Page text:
distinguished between fixed and mobile broadband Internet access services,
reasoning that the latter “presents special considerations that suggest
differences in how and when open Internet protections should apply.”54
20. In 2014, the D.C. Circuit vacated the no-blocking and
no-unreasonable-discrimination rules adopted in the Open Internet Order,
finding that the rules impermissibly regulated broadband Internet access
service providers as common carriers,55 in conflict with the Commission’s
prior determination that broadband Internet access service was not a
telecommunications service and that mobile broadband Internet access service
was not a commercial mobile service.56
So in 2014 the courts created a paradox, finding that the FCC was trying to
regulate Internet Access as common carriers, while the Congress in 1996 had
defined ISPs as an information service stated that the Internet should be
"unfettered by Federal or State regulation. Until 2014 the FCC had regulated
ISPs as an information service.
Bert likes to tell us that the Courts were INSTRUCTING the FCC to use Title II.
This is not correct. They simply said they could not impose no blocking and no
throttling rules under existing authority.
The rest is history...
The Comcast/Netflix case that Bert and other Title II fans claim was about
throttling was never litigated, as there was no violation. Netscape ultimately
took responsibility for their bits.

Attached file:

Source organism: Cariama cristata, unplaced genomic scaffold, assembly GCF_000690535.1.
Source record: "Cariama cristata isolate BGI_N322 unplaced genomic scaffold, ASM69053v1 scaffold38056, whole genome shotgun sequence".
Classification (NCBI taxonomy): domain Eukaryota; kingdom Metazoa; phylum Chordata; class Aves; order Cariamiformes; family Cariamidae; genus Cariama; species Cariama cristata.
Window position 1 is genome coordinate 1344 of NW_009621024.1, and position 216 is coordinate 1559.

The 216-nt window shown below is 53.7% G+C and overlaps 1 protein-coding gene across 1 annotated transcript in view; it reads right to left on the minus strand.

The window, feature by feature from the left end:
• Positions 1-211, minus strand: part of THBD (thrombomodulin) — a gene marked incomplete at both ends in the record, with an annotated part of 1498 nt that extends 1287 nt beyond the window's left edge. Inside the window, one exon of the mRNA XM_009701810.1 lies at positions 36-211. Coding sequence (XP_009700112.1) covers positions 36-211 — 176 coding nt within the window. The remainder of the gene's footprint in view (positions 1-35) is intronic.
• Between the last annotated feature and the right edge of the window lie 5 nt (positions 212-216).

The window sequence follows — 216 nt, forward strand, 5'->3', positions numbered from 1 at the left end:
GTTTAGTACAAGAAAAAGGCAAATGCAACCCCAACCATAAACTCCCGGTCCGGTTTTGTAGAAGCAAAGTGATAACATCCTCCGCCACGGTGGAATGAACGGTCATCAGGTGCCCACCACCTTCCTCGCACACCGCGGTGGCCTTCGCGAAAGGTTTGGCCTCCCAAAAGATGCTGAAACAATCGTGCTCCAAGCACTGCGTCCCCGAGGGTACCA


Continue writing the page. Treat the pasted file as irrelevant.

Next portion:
From Section III of the NPRM - ENDING PUBLIC-UTILITY REGULATION OF THE INTERNET:
42. Finally, the Title II Order deviated further from Commission precedent to
extend its authority to Internet traffic exchange or “interconnection,”111 an
area historically unregulated and beyond the Commission’s reach. We believe
Internet traffic exchange, premised on privately negotiated agreements or
case-by-case basis, is not a telecommunications service. Moreover, we find
nothing in the Act that would extend our jurisdiction as previously suggested
by the Title II Order. We further do not believe there exists any non-Title
II basis for the Commission to exercise ongoing regulatory oversight over
Internet traffic exchange. We accordingly propose to relinquish any authority
over Internet traffic exchange. We seek comment on the consequences and
implications of relinquishing the Commission’s regulatory authority in this
Yet here we are in 2017 debating the authority the FCC claimed under Title II
when it imposed the four rules that lie at the heart of the current debate:
In 2015 The Commission adopted no-blocking, no-throttling, and no-
paid-prioritization rules, as well as a general Internet conduct standard and
“enhancements” to the transparency rule.
The "no blocking" rule has never been a point of contention for legal content.
The NPRM tells us that all of the large ISPs committed to this a decade ago.
The "no throttling" rule is a bit more difficult to justify as an absolute.